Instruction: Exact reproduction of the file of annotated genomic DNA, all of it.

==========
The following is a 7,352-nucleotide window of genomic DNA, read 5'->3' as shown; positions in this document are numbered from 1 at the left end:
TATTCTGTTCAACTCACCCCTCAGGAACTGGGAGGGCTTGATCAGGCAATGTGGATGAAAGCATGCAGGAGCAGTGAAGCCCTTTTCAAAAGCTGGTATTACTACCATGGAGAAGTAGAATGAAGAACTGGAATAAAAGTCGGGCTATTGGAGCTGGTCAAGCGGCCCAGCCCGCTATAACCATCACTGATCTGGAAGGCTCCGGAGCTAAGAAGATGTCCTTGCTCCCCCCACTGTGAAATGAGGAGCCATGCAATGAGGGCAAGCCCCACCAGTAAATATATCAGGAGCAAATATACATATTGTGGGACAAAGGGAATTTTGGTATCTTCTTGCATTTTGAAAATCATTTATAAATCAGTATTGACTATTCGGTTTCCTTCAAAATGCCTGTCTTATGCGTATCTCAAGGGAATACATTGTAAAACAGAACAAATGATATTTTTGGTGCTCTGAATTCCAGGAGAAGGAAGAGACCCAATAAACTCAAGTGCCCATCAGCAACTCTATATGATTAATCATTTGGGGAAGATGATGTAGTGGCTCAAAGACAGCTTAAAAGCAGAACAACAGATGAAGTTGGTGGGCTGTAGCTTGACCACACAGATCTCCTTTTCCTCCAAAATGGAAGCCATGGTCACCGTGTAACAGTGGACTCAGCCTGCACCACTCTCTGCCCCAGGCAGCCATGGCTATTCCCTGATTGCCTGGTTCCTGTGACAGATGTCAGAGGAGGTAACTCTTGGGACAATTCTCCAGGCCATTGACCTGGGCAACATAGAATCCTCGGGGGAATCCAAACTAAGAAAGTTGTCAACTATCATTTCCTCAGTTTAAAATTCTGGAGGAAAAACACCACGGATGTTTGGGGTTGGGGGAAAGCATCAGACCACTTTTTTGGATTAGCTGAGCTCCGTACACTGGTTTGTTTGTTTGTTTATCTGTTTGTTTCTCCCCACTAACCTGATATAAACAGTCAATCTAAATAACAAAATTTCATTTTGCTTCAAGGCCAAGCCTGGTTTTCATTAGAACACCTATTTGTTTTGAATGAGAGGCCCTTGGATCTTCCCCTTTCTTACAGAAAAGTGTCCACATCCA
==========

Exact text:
The following is a 7,352-nucleotide window of genomic DNA, read 5'->3' as shown; positions in this document are numbered from 1 at the left end:
TATTCTGTTCAACTCACCCCTCAGGAACTGGGAGGGCTTGATCAGGCAATGTGGATGAAAGCATGCAGGAGCAGTGAAGCCCTTTTCAAAAGCTGGTATTACTACCATGGAGAAGTAGAATGAAGAACTGGAATAAAAGTCGGGCTATTGGAGCTGGTCAAGCGGCCCAGCCCGCTATAACCATCACTGATCTGGAAGGCTCCGGAGCTAAGAAGATGTCCTTGCTCCCCCCACTGTGAAATGAGGAGCCATGCAATGAGGGCAAGCCCCACCAGTAAATATATCAGGAGCAAATATACATATTGTGGGACAAAGGGAATTTTGGTATCTTCTTGCATTTTGAAAATCATTTATAAATCAGTATTGACTATTCGGTTTCCTTCAAAATGCCTGTCTTATGCGTATCTCAAGGGAATACATTGTAAAACAGAACAAATGATATTTTTGGTGCTCTGAATTCCAGGAGAAGGAAGAGACCCAATAAACTCAAGTGCCCATCAGCAACTCTATATGATTAATCATTTGGGGAAGATGATGTAGTGGCTCAAAGACAGCTTAAAAGCAGAACAACAGATGAAGTTGGTGGGCTGTAGCTTGACCACACAGATCTCCTTTTCCTCCAAAATGGAAGCCATGGTCACCGTGTAACAGTGGACTCAGCCTGCACCACTCTCTGCCCCAGGCAGCCATGGCTATTCCCTGATTGCCTGGTTCCTGTGACAGATGTCAGAGGAGGTAACTCTTGGGACAATTCTCCAGGCCATTGACCTGGGCAACATAGAATCCTCGGGGGAATCCAAACTAAGAAAGTTGTCAACTATCATTTCCTCAGTTTAAAATTCTGGAGGAAAAACACCACGGATGTTTGGGGTTGGGGGAAAGCATCAGACCACTTTTTTGGATTAGCTGAGCTCCGTACACTGGTTTGTTTGTTTGTTTATCTGTTTGTTTCTCCCCACTAACCTGATATAAACAGTCAATCTAAATAACAAAATTTCATTTTGCTTCAAGGCCAAGCCTGGTTTTCATTAGAACACCTATTTGTTTTGAATGAGAGGCCCTTGGATCTTCCCCTTTCTTACAGAAAAGTGTCCACATCCA